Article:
Sarath de Alwis
“The question whether objective truth can be attributed to human thinking is not a question of theory but is a practical question. Man must prove the truth, i.e., the reality and power, the worldliness of his thinking in practice. The dispute over the reality or non-reality of thinking which is isolated from practice is a purely scholastic question.”
Karl Marx -Theses on Feuerbach 1845
Gotabaya Rajapaksa may or may not have read Karl Marx. But he is certainly proving that Marx is right about power and the reality of power.
He is in a quest for power. The people in general have a pretty good idea of how he would use power, if he gets it and when he gets it.
The Muslims gathered for an Iftar event at Beruwela, last week, encountered firsthand, what Karl Marx meant in stressing that Man must prove the truth- the worldliness of his thinking and practice –relating power to reality.
The Beruwela event demonstrates that Gotabaya Rajapaksa is not only as clever as the devil but is twice as pretty. Just as he reached out to the merchant princes at the Shangri-La, he has now made a convincing overture to the Muslim middle class. The intent was to repair and restore his ties with the Muslim community, disastrously ruptured by his early open and later clandestine support for extreme groups such as, Bodu Bala Sena and Ravana Battalion.
The immediate goal was to allay any lingering Muslim apprehensions over his Presidential bid. Beruwela was a masterpiece of political ice-breaking.
If progress is getting nearer to the place you wish to be in, we must be unidealistic and hardheaded enough to concede that he is making progress. Knowing why he makes progress this fast and at this speed early enough may help us avert the catastrophe of a Gotabaya Rajapaksa presidency. It looks as if his best allies are in the current Government.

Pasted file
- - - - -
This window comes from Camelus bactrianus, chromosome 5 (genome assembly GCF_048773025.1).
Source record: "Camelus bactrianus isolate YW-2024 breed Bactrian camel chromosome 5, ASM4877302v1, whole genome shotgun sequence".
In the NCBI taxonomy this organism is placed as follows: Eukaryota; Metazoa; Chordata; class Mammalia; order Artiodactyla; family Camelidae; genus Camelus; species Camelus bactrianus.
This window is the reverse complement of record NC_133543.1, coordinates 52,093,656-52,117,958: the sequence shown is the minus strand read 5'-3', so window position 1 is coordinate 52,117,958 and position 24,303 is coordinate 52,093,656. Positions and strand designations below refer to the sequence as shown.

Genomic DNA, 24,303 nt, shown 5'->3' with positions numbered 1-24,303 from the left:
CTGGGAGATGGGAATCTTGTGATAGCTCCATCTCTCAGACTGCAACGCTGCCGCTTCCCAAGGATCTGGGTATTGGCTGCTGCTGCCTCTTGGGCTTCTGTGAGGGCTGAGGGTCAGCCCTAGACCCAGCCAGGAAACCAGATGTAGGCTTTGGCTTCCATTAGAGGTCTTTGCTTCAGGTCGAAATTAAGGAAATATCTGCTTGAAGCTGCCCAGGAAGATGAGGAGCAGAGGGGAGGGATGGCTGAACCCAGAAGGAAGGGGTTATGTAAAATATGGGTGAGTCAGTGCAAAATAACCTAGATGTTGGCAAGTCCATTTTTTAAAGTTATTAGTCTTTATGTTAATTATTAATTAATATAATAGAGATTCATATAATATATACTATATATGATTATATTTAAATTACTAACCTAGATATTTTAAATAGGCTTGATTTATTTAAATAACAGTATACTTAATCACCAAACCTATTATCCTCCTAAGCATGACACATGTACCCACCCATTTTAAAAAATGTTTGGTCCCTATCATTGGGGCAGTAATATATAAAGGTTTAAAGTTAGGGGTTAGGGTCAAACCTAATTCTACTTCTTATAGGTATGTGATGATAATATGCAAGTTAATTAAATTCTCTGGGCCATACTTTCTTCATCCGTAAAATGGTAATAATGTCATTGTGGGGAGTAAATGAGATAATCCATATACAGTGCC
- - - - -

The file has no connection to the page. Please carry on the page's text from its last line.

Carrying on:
A video recording of Presidential aspirant Gotabaya Rajapaksa ushered to a grand ‘Iftar’ function at Beruwela has gone viral. Pundits who poo-poohed his candidacy on the premise of his ill-favoured repute among Muslims are thunderstruck and stupefied. The sight of a saintly Gotabaya daintily keeping step with white robed Mullahs chanting panegyric poems in praise of the Prophet was enough for the eyeballs of his detractors to pop out of their crevices. The pundits are still busy adjusting their dumbstruck eyeballs.
The Beruwela occasion has sent an unambiguous, perspicuous message to both Prime Minster Ranil Wickremesinghe and President Maithripala Sirisena. Their parade is pattering to its presaged expiry. The Muslim minority is not to be taken for granted.
How did he manage the feat? The élan with which he pulled off the electrifying encounter attests to the man’s managerial nimbleness. Gotabaya Rajapaksa is the ultimate repository and authority on conceptual power. He is the kind of man about whom Antonio Gramsci wrote profusely while incarcerated by Benito Mussolini. He is the master of the art of manufacturing coerced consent.
More than a billion Muslims of the world observe the blessed month of Ramadan. It is the month when the Quran was revealed to the Prophet Muhammad. During daylight hours, it’s a month of fasting, no food and even water. It is a process of purification and the month devoted to reflection, both spiritual and material. After sunset the fast is broken.
This writer asked an eminent Muslim academic and an Islamic scholar to explain the meaning of Iftar. Is it a custom or a ritual? He responded “Iftar is neither a ritual nor a custom. You break the fast in the evening preferably with a couple of dates and porridge. Iftar is no more than an Arabic name for breaking fast.”